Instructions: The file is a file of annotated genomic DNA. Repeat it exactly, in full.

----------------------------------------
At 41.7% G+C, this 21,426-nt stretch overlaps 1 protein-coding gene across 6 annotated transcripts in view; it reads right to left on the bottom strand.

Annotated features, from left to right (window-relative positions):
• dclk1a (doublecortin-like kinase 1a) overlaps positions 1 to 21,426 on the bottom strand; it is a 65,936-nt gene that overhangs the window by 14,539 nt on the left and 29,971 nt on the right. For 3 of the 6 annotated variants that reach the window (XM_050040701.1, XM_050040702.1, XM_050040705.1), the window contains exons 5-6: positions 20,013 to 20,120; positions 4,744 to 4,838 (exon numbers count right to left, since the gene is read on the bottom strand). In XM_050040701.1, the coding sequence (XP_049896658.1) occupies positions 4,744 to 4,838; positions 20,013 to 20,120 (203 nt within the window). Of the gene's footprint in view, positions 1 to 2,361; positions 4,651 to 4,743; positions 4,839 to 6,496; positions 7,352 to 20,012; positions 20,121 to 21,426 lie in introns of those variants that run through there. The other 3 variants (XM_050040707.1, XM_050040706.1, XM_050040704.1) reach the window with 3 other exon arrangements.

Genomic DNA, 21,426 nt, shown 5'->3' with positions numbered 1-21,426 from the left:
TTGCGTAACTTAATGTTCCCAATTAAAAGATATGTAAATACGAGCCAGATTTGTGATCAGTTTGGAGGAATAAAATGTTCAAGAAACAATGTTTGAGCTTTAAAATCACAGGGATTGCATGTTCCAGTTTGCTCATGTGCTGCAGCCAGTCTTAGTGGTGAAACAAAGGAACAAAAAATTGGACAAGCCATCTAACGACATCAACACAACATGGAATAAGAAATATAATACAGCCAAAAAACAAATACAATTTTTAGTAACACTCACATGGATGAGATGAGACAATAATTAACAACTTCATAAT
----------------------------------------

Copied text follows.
At 41.7% G+C, this 21,426-nt stretch overlaps 1 protein-coding gene across 6 annotated transcripts in view; it reads right to left on the bottom strand.

Annotated features, from left to right (window-relative positions):
• dclk1a (doublecortin-like kinase 1a) overlaps positions 1 to 21,426 on the bottom strand; it is a 65,936-nt gene that overhangs the window by 14,539 nt on the left and 29,971 nt on the right. For 3 of the 6 annotated variants that reach the window (XM_050040701.1, XM_050040702.1, XM_050040705.1), the window contains exons 5-6: positions 20,013 to 20,120; positions 4,744 to 4,838 (exon numbers count right to left, since the gene is read on the bottom strand). In XM_050040701.1, the coding sequence (XP_049896658.1) occupies positions 4,744 to 4,838; positions 20,013 to 20,120 (203 nt within the window). Of the gene's footprint in view, positions 1 to 2,361; positions 4,651 to 4,743; positions 4,839 to 6,496; positions 7,352 to 20,012; positions 20,121 to 21,426 lie in introns of those variants that run through there. The other 3 variants (XM_050040707.1, XM_050040706.1, XM_050040704.1) reach the window with 3 other exon arrangements.

Genomic DNA, 21,426 nt, shown 5'->3' with positions numbered 1-21,426 from the left:
TTGCGTAACTTAATGTTCCCAATTAAAAGATATGTAAATACGAGCCAGATTTGTGATCAGTTTGGAGGAATAAAATGTTCAAGAAACAATGTTTGAGCTTTAAAATCACAGGGATTGCATGTTCCAGTTTGCTCATGTGCTGCAGCCAGTCTTAGTGGTGAAACAAAGGAACAAAAAATTGGACAAGCCATCTAACGACATCAACACAACATGGAATAAGAAATATAATACAGCCAAAAAACAAATACAATTTTTAGTAACACTCACATGGATGAGATGAGACAATAATTAACAACTTCATAAT